Human rights and international law expert Professor Hilary Charlesworth, says that Australia's appointment to the UN Human Rights Council gives the country an opportunity to examine its own human rights record.
Researchers have identified a gene from barley which is required for the production of the complex carbohydrate beta glucan.
By breeding this trait into wheat, they hope to create a healthier grain which may offer cholesterol-lowering and bowel health promoting properties, and increase the versatility of wheat.
“The discovery of this gene function provides new insight into how plants produce beta glucan, and has implications for human health,” said research leader Dr Monika Doblin, from the University of Melbourne.
Beta glucan is a complex carbohydrate (polysaccharide), which is a soluble fibre believed to be effective in lowering blood cholesterol and promoting bowel health. It is present in oats and barley, but in relatively low levels in wheat.
“Because wheat is used in so many of the products we consume, researchers will now work to raise the soluble fibre content in wheat to give improved health benefits,” Dr Doblin said.
Dr Doblin is lead author on the study published this week in the early edition of this month's Proceedings of the National Academy of Sciences.
This research builds on work initially funded by the Grains Research and Development Corporation and is currently undertaken as part of the High Fibre Grains Cluster – a research collaboration between the CSIRO’s Food Futures Flagship and the Universities of Melbourne, Queensland and Adelaide.
The gene, known as CSLH (cellulose synthase-like H), is a member of a second family of genes (both discovered by this research team) shown to be involved in the production of beta glucan. Researchers hope that the presence of the two families of genes will give more options in breeding the healthier traits into wheat.
Researchers took the beta glucan gene from barley and expressed it in the model laboratory plant Arabidopsis, which does not produce the carbohydrate. They were able to demonstrate that the gene was responsible for production of the carbohydrate by confirming the presence of beta glucan in Arabidopsis using sophisticated microscopic and chemical techniques.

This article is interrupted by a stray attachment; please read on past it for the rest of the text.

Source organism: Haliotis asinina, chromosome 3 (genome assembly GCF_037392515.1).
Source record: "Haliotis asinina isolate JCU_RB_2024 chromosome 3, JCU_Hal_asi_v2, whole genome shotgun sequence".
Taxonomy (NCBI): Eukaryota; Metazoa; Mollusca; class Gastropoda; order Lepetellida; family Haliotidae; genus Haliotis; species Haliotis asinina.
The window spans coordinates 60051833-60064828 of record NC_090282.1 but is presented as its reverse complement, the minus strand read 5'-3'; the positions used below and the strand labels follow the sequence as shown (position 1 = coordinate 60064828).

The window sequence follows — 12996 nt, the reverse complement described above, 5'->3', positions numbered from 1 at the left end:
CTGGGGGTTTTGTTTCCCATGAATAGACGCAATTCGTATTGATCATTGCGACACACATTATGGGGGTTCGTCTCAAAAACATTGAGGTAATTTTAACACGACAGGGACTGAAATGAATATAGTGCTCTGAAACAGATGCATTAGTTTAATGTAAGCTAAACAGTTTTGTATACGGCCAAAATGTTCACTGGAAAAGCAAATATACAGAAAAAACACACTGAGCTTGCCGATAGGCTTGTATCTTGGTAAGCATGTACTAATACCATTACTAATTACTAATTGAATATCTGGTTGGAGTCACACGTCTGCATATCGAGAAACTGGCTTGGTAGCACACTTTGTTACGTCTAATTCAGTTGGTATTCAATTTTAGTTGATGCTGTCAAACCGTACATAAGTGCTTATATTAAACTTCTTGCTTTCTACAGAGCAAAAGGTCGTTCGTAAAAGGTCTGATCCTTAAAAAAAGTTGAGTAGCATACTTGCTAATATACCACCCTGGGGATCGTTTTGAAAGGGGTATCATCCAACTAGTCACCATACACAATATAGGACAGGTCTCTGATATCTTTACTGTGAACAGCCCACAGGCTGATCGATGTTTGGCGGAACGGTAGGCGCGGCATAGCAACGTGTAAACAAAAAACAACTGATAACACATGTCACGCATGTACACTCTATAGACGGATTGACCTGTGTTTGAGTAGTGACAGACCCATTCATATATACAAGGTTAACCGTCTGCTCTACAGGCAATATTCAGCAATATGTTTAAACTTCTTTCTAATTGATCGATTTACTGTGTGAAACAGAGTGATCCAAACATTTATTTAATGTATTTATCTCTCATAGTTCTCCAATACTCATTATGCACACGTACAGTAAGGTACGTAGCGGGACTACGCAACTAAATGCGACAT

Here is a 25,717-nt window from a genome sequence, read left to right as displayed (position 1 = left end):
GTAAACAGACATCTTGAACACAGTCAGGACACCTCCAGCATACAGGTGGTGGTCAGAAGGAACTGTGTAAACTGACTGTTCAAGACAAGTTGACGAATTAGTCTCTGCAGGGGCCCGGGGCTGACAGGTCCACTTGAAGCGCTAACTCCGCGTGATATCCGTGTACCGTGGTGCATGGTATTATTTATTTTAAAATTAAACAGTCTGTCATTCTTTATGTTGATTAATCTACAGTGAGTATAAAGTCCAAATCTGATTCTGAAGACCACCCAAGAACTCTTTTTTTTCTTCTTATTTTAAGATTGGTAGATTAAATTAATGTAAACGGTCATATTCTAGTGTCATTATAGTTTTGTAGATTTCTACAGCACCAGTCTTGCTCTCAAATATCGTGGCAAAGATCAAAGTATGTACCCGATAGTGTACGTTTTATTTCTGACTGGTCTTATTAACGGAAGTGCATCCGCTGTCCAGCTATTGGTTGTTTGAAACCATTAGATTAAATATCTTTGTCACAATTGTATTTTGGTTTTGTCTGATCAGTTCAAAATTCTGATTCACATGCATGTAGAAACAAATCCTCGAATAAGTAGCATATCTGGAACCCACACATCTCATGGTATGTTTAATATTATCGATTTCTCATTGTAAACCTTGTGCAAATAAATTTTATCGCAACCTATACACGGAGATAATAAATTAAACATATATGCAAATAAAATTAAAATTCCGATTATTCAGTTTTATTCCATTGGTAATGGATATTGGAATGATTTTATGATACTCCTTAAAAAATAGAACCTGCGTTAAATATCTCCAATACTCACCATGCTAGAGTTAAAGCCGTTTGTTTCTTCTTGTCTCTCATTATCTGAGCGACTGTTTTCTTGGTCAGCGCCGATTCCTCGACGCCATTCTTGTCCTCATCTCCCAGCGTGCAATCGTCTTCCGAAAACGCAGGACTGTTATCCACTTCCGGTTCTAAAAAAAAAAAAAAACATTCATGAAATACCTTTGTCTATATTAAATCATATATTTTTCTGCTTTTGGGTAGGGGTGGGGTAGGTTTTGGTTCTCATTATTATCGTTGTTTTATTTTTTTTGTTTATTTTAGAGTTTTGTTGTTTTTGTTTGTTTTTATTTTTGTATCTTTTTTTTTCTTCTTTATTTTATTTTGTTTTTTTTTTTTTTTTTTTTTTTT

Professor Tony Bacic, University of Melbourne’s Cluster team leader, said the next step is to continue to validate the results by looking at ‘over expression’ of the gene in the system it came from, the barley plant.
“We also want to establish if other genes are involved in making beta glucan and how this process is regulated in order to increase its levels effectively in wheat for increased health benefits,” Professor Bacic said.
Professor Mike Gidley, from the University of Queensland and Leader of the High Fibre Grains Cluster, said the research group’s goal is to create grains with superior fibre content for health benefits and offer value to industry.
“We are aiming to increase the levels of beneficial beta glucan in wheat to enhance nutritional properties” Professor Gidley said. “We want to make our grains healthier while ensuring we can still use them to make the range of food products we currently enjoy from wheat, such as bread, cereal and pasta.”
Dr Bruce Lee, Director of CSIRO’s Food Futures Flagship, said this research Cluster is now delivering on some of the research group’s original goals. “The production of crops that can be used to produce foods with potential health benefits in cholesterol reduction and improved bowel health would also provide Australia with a significant advantage in the market place,” he said.
The study was jointly conducted by researchers from the Australian Centre for Plant Functional Genomics, who are based at the Universities of Melbourne (led by Professor T Bacic and Associate Professor EJ Newbigin) and Adelaide (led by Professor GB Fincher and Dr R Burton).
For more information please contact:
Dr Monika Doblin
School of Botany
University of Melbourne
Parkville, Victoria 3010 Australia
Tel.: +61 3 8344-4870
Professor Tony Bacic
Australian Centre for Plant Functional Genomics, School of Botany, University of Melbourne,
& Director, Bio21 Molecular Science and Biotechnology Institute, University of Melbourne.
Phone 61 3 8344 5041 (Botany); 8344 2250 (Bio21)